@5 Tortenson? Why him? He will surely come down on Mike’s side of any “dispute” with Ox. I think the one who will be surprised is Baner. Surprised and sent to the great beyond.

  20. Blackmoore says:

    I can only bet that Mike (and anyone who has ever used an uptime weapon) was swearing about not having the weapons upgraded to something CLOSE to percussion based breach loading cartridges.

    If I was him, I’d have David Bartly start bringing in uptime weapons and ammunition. (hey it’s fiction – somebody had to be making new rounds by now) or at least bring in the captured Cardinals or SSK breachloaders.

    the argument isn’t even one of speed – it’s all about dry powder vs wet.

  21. morgulknight says:

    @20, What makes you think he’s not?

  22. Todd Bloss says:

    I’m not a regular at the “Bar”, so forgive me if this has been thrashed to death, but why hasn’t every effort been made towards producing the one weapon that changed ground warfare more than any other? One Vickers/Maxim gun would give two men the combined firepower of a Regiment. -Its been three years for goodness sakes!

    If you can build a steam engine, you can build a Vickers and it’s such a HUGE force multiplier it would pay more dividends than all the other military improvements they’ve made made combined.

  23. Riley Allen says:

    Todd @22
    It’s not the gun it’s the ammunition. No ability to mass-produce brass casings and primers.

  24. At the rate we are going “Jeff, I’m promoting you again, to Division commander”
    “But But But…
    “After all, you’ve over-recruited so hard you already have the division…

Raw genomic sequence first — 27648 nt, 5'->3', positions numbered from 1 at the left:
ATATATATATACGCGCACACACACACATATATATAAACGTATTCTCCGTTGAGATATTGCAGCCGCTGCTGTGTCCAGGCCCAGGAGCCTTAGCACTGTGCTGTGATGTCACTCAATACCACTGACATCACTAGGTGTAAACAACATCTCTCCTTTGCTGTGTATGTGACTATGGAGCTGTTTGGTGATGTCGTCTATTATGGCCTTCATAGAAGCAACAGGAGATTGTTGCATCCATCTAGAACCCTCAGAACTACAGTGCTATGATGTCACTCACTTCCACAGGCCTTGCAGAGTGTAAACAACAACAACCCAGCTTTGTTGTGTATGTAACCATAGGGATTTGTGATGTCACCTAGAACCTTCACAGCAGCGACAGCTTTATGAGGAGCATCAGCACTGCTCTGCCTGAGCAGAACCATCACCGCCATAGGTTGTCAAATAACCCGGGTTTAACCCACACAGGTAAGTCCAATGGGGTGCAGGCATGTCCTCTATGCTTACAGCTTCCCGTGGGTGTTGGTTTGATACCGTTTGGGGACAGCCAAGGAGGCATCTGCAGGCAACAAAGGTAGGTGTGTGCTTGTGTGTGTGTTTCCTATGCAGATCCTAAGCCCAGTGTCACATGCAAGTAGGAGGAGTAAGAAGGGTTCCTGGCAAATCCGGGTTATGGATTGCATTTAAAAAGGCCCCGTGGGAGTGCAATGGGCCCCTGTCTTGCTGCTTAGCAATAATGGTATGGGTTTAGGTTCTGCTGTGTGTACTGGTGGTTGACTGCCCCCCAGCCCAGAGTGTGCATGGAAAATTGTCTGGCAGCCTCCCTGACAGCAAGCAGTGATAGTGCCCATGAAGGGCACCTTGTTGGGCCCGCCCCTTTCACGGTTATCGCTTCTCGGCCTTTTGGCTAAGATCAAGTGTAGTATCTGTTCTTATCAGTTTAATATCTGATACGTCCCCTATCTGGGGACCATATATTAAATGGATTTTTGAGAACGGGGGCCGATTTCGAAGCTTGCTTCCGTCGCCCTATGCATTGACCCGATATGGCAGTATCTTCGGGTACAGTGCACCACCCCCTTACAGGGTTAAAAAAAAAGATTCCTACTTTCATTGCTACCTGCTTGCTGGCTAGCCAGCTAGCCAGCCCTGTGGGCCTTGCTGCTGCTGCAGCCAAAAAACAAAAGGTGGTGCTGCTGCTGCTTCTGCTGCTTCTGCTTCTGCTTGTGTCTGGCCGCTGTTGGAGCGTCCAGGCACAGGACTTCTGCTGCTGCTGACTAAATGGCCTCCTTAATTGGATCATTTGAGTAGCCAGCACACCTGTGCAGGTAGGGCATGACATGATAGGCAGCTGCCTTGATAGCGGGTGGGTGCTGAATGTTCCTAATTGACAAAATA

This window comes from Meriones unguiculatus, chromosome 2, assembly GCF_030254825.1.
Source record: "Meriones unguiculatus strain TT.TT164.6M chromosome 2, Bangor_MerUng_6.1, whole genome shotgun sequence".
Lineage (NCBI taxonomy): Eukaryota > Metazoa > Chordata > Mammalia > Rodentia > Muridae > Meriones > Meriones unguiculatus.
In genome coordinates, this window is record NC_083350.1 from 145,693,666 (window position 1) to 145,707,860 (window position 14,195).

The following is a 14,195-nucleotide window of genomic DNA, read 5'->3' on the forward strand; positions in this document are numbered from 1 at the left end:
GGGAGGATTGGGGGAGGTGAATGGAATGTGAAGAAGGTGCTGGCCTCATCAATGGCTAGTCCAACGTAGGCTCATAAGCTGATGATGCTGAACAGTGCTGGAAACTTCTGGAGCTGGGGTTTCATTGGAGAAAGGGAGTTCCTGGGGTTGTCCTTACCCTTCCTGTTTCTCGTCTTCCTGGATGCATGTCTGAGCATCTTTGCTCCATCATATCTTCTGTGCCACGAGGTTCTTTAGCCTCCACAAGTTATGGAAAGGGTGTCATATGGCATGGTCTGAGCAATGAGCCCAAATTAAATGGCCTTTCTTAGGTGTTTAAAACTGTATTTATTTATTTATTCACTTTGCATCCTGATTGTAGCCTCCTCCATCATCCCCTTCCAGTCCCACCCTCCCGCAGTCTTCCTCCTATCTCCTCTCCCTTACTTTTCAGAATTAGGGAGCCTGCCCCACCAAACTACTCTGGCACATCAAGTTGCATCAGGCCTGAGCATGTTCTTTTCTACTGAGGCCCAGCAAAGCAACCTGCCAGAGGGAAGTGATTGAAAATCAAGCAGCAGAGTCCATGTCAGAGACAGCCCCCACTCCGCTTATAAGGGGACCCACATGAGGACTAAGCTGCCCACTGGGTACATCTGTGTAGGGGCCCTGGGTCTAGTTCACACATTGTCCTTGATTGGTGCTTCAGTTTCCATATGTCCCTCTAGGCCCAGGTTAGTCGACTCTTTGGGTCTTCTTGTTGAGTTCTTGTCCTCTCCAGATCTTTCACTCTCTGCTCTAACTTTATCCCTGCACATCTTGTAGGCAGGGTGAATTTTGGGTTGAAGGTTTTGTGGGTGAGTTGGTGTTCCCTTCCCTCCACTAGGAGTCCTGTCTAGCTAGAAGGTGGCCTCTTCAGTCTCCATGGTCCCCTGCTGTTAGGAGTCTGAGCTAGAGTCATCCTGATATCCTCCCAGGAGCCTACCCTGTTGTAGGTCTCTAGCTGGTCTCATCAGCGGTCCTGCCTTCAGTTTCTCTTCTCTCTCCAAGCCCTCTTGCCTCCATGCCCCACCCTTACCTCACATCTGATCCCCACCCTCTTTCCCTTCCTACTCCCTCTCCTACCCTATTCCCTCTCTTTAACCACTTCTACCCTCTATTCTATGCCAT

25. laclongquan says:

    On the subject of light mobile cannons the kind in use during Napoleonic era, instead of volley guns, there are two argument against it.

    1st is who to do it. The limitation of skilled manpower is one heavy thing. The existing artisans havent changed fast enough and many enough to satisfy many demands. Any that is existed are drawn toward the new industries and the establishment of navy shipyards in Madeburg. Any easy and cheap improvements is all aready introduced during the 1632 period.

    2nd is trade-off. Perhaps if Gustavus pour his resources on this project he can have a force of mobile horse cannons. But he need a river navy to keep control of the treacherous german princes and nobles. So what he can spare he pour into that instead. And now he got the most modernized navy in the world.

    3rd is logistic and manufacturing. Volley guns share many things with normal muskets, notably the ammo. That simplify logistic demand tremendously. It used existing gun manufacturing techniques, so production side is simplified. Unlike the production of a whole new line of cannons.

  26. Tweeky says:

    In regards to chewing up enemy cavalry and infantry charges, shouldn’t the USE be looking at developing effective “Canister” rounds?

  27. randy says:

    Brigade maybe, but how does Mike promote Jeff to division command since he has only one division under his command, his own. Unless Mike is going someplace else. How about Mike as Regent. Now wouldn’t that be fun.

  28. ronzo says:

    Going all the way back to 1633 they had the launchable grenades like the ones jeff used on the pirates in the english channel, and a modern style mortar is only a short leap from that and would be a great force multiplier. We haven’t seen any rocketry in awhile maybe these heavy weapons companies have some of it.

  29. Todd Bloss says: